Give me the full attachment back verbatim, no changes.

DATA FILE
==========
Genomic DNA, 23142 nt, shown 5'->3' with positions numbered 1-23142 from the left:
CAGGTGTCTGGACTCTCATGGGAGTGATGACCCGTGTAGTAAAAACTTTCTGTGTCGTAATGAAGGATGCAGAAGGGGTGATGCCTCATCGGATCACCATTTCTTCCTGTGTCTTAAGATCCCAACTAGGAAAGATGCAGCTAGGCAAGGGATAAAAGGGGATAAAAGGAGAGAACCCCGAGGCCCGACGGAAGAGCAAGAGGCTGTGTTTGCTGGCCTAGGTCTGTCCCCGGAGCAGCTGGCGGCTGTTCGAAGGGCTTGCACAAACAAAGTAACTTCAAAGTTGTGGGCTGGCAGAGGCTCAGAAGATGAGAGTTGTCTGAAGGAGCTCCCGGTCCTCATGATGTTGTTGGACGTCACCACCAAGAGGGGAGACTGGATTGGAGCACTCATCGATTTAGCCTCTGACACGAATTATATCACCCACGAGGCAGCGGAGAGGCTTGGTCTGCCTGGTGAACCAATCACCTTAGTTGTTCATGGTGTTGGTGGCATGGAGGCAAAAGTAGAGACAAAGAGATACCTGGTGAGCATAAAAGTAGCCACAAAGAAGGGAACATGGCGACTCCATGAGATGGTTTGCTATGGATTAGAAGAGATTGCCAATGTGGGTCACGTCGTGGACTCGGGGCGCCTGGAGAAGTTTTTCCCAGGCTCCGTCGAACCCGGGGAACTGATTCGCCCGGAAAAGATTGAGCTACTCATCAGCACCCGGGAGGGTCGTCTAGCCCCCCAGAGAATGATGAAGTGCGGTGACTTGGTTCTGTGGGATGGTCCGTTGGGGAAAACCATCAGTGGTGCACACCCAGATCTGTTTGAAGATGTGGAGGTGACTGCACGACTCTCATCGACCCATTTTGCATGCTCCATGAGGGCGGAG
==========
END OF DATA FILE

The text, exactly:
Genomic DNA, 23142 nt, shown 5'->3' with positions numbered 1-23142 from the left:
CAGGTGTCTGGACTCTCATGGGAGTGATGACCCGTGTAGTAAAAACTTTCTGTGTCGTAATGAAGGATGCAGAAGGGGTGATGCCTCATCGGATCACCATTTCTTCCTGTGTCTTAAGATCCCAACTAGGAAAGATGCAGCTAGGCAAGGGATAAAAGGGGATAAAAGGAGAGAACCCCGAGGCCCGACGGAAGAGCAAGAGGCTGTGTTTGCTGGCCTAGGTCTGTCCCCGGAGCAGCTGGCGGCTGTTCGAAGGGCTTGCACAAACAAAGTAACTTCAAAGTTGTGGGCTGGCAGAGGCTCAGAAGATGAGAGTTGTCTGAAGGAGCTCCCGGTCCTCATGATGTTGTTGGACGTCACCACCAAGAGGGGAGACTGGATTGGAGCACTCATCGATTTAGCCTCTGACACGAATTATATCACCCACGAGGCAGCGGAGAGGCTTGGTCTGCCTGGTGAACCAATCACCTTAGTTGTTCATGGTGTTGGTGGCATGGAGGCAAAAGTAGAGACAAAGAGATACCTGGTGAGCATAAAAGTAGCCACAAAGAAGGGAACATGGCGACTCCATGAGATGGTTTGCTATGGATTAGAAGAGATTGCCAATGTGGGTCACGTCGTGGACTCGGGGCGCCTGGAGAAGTTTTTCCCAGGCTCCGTCGAACCCGGGGAACTGATTCGCCCGGAAAAGATTGAGCTACTCATCAGCACCCGGGAGGGTCGTCTAGCCCCCCAGAGAATGATGAAGTGCGGTGACTTGGTTCTGTGGGATGGTCCGTTGGGGAAAACCATCAGTGGTGCACACCCAGATCTGTTTGAAGATGTGGAGGTGACTGCACGACTCTCATCGACCCATTTTGCATGCTCCATGAGGGCGGAG